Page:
Finding Balance as an Immigrant Wife, Mother, and Entrepreneur

Fifteen years ago, Therese Djob arrived in Quebec from her native Cameroon as an international student. Six years later in 2010, she obtained a Degree in Mathematics and Technology from the University of Quebec in Montreal. Her determination to learn then led her to move to Nova Scotia, and in 2014 she graduated with a Bachelor of Education from the University of Cape Breton.

During her stay in Nova Scotia, she gained extensive experience teaching adults and children within and outside of schools. Therese is currently a native French-speaking certified educator specializing in math and French, with over eight years of experience teaching in Francophone and French Immersion schools. The best part: she is successfully running her own tutoring business, FrenchEtVoila!

Entrepreneurial motivation

It must be said that Therese does not lack an entrepreneurial inclination. Education and entrepreneurship is a family story. Her mother and maternal grandmother were seasoned and successful teachers and entrepreneurs.

The entrepreneurial flame sparked when she moved to Leduc in 2016 with her husband and their young children. She searched for tutors who spoke French for their children in vain, then decided to offer tutoring to her children on her own. After almost two years, she realized that there was a real need and opportunity in the community.

It was then that Therese decided to use her extensive teaching experience, built over the previous six years, to start her own tutoring business offering math classes in French, and French language classes to youth and adults.

The birth of FrenchEtVoila

The idea of ​​launching the business being ripe, she felt ready but had no idea where to start or where to go for help. She then decided to challenge Google to help her find a support service for aspiring immigrant entrepreneurs. This eventually led her to a toll-free number that connected her with Business Link’s Jean Jacques Mitakaro, a trusted bilingual business advisor specializing in for-profit, not-for-profit/charity, and immigrant entrepreneurship.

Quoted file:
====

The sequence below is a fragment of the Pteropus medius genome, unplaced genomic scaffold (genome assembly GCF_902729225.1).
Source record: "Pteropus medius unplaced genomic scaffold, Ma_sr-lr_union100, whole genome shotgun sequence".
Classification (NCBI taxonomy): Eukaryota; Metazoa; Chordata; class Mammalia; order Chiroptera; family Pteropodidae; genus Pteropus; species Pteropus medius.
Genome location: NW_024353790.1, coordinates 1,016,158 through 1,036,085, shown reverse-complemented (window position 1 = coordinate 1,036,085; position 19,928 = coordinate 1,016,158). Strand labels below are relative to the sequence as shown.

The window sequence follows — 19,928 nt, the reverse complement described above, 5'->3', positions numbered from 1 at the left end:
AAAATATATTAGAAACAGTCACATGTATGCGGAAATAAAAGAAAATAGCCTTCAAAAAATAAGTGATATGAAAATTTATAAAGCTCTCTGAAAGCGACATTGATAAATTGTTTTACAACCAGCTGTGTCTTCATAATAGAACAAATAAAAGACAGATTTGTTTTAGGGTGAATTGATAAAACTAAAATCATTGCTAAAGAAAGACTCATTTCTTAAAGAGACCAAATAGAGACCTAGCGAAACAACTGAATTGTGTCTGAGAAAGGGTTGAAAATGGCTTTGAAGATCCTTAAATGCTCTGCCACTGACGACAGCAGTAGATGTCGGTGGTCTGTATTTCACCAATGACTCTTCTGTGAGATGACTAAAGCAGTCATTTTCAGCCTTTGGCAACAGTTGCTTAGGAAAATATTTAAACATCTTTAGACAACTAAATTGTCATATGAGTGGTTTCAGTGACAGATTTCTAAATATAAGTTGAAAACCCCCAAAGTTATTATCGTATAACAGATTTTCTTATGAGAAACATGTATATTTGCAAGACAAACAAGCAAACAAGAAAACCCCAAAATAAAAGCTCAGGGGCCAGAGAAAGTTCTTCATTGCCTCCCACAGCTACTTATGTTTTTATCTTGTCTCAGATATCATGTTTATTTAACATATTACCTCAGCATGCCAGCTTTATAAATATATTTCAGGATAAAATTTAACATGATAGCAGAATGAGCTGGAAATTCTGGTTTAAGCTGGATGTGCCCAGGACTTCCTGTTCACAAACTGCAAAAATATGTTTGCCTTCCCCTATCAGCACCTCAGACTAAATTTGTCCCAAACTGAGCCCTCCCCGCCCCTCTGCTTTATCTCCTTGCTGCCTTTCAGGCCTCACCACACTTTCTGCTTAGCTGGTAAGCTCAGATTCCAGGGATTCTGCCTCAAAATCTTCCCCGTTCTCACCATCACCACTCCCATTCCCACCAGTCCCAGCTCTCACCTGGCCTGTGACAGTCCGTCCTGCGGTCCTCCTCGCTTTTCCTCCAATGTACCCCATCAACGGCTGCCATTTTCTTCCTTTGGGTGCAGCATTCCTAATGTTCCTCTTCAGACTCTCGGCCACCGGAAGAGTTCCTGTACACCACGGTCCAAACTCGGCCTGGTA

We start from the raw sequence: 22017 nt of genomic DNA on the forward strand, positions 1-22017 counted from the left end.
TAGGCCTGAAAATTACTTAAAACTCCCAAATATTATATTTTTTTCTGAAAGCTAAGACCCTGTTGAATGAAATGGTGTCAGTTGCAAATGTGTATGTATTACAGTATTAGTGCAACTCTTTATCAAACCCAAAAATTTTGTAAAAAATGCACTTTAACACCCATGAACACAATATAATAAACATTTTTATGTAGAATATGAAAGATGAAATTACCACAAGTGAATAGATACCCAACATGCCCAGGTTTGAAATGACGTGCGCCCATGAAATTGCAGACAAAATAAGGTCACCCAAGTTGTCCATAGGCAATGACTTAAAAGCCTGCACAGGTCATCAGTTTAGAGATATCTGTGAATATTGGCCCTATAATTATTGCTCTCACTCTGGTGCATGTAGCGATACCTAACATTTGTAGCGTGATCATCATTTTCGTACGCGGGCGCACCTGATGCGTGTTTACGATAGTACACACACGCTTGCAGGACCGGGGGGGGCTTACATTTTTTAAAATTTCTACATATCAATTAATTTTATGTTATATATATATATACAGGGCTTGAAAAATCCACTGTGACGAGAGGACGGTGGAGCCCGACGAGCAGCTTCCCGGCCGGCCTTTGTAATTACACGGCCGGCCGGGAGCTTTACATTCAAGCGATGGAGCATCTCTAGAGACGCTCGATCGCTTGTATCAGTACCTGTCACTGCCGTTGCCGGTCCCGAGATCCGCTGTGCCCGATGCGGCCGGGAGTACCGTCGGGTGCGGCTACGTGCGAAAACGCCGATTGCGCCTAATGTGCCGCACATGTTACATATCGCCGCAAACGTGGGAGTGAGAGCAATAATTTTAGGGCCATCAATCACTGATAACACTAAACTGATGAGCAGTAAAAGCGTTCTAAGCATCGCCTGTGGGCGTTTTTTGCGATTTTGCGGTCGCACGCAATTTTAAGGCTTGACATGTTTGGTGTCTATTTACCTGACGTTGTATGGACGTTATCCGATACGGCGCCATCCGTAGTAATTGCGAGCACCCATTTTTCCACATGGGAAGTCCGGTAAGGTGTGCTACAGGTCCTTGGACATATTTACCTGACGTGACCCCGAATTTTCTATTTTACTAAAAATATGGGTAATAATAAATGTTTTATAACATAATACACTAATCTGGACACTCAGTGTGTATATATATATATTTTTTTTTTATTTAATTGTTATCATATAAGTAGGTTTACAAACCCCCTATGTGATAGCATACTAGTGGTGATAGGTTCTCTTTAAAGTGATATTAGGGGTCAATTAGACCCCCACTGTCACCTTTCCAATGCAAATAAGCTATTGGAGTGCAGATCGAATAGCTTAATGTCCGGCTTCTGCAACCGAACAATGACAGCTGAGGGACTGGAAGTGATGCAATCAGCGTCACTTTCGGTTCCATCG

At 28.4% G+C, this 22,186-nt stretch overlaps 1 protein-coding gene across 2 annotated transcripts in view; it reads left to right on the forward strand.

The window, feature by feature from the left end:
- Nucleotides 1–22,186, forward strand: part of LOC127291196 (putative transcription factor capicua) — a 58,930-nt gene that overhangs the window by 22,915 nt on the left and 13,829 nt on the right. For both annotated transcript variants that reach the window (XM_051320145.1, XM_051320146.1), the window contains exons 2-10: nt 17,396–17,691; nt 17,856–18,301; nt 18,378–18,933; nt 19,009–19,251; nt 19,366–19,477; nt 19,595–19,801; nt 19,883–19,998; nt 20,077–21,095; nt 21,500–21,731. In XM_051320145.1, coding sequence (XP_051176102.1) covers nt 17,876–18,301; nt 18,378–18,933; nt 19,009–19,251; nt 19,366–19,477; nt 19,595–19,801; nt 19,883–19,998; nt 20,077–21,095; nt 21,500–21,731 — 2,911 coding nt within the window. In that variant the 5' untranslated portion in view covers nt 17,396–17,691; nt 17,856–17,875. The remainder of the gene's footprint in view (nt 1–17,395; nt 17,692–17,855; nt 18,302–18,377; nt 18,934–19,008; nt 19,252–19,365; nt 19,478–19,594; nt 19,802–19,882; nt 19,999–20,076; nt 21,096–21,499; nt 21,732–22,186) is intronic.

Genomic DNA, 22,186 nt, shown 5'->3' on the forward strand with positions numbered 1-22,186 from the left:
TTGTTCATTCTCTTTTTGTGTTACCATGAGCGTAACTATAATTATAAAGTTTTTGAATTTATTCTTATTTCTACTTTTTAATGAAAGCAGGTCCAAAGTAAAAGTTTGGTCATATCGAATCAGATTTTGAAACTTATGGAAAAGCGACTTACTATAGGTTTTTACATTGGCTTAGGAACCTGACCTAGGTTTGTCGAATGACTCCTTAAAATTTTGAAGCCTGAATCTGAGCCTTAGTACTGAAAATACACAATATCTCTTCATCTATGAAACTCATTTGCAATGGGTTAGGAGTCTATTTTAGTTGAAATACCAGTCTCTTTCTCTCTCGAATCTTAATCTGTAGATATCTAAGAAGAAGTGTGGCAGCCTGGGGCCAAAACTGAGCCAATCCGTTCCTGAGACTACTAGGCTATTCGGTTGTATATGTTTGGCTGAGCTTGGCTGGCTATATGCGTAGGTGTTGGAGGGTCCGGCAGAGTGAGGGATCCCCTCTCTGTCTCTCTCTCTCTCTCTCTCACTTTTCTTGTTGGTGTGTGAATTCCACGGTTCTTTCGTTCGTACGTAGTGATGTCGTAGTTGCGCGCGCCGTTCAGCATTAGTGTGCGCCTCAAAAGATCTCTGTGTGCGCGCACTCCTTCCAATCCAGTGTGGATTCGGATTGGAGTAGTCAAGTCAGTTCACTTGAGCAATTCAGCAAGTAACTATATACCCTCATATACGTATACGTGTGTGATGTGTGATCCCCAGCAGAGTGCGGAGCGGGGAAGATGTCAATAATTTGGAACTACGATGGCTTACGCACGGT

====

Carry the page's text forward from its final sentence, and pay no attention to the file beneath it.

“Jean-Jacques has been of invaluable help as a trusted advisor and mentor. I was able to communicate in French while having access to resources available in English. He also introduced me to his extensive network of professionals and entrepreneurs. From there, I managed to get support from other advisors and organizations like Joris Desmares-Decaux from the Alberta Economic Development Council, who has helped me a lot since then and whom I thank very much. “

Challenges and successes

Starting the business was difficult, but as soon as she found support from Jean Jacques and other trusted people and professionals, Therese says she started to gain confidence in herself. She improved her business skills and built her own network including a small circle of trusted people to turn to for help based on her business needs.

Once the business was up and off the ground, the biggest challenge was to promote it so that the community would be aware of the services available and ultimately purchase them. Therese worked hard to build a curriculum and promote her business so that satisfied clients would refer people in their network.

As Therese says, the greatest challenge that has arisen due to the growth of her business is the need to find the right balance between her status as a wife, mother of young children, substitute teacher, and entrepreneur.

Some of the things she is proud of are the knowledge she has acquired in so little time and the confidence she has in herself as a woman entrepreneur. Above all, her greatest success is the satisfaction she feels knowing that she is making a positive difference when her clients acknowledge their progress in French communication (writing, speaking) and in math.

A future that looks bright

As Eleanor Roosevelt said, the future belongs to those who believe in the beauty of their dreams. Therese dreams big for the future of her business. She’s working hard to find the right balance between family and business by hiring and retaining employees. Her big dream is huge expansion, starting in Edmonton where she plans to offer FrenchEtVoila services in the near future.

In the long term, Therese envisions major expansion in Alberta, Canada and worldwide via new technologies. Making new technologies an ally will allow her to succeed in offering French and math tutoring services to customers around the world through tutorials, videos, and personalized advice online.

For Therese, entrepreneurship is hard for everyone but it is even harder for immigrant women who have young children. Therese advises aspiring immigrant entrepreneurs to trust themselves, transcend the fear of failure, and find the right support from family and the business community.

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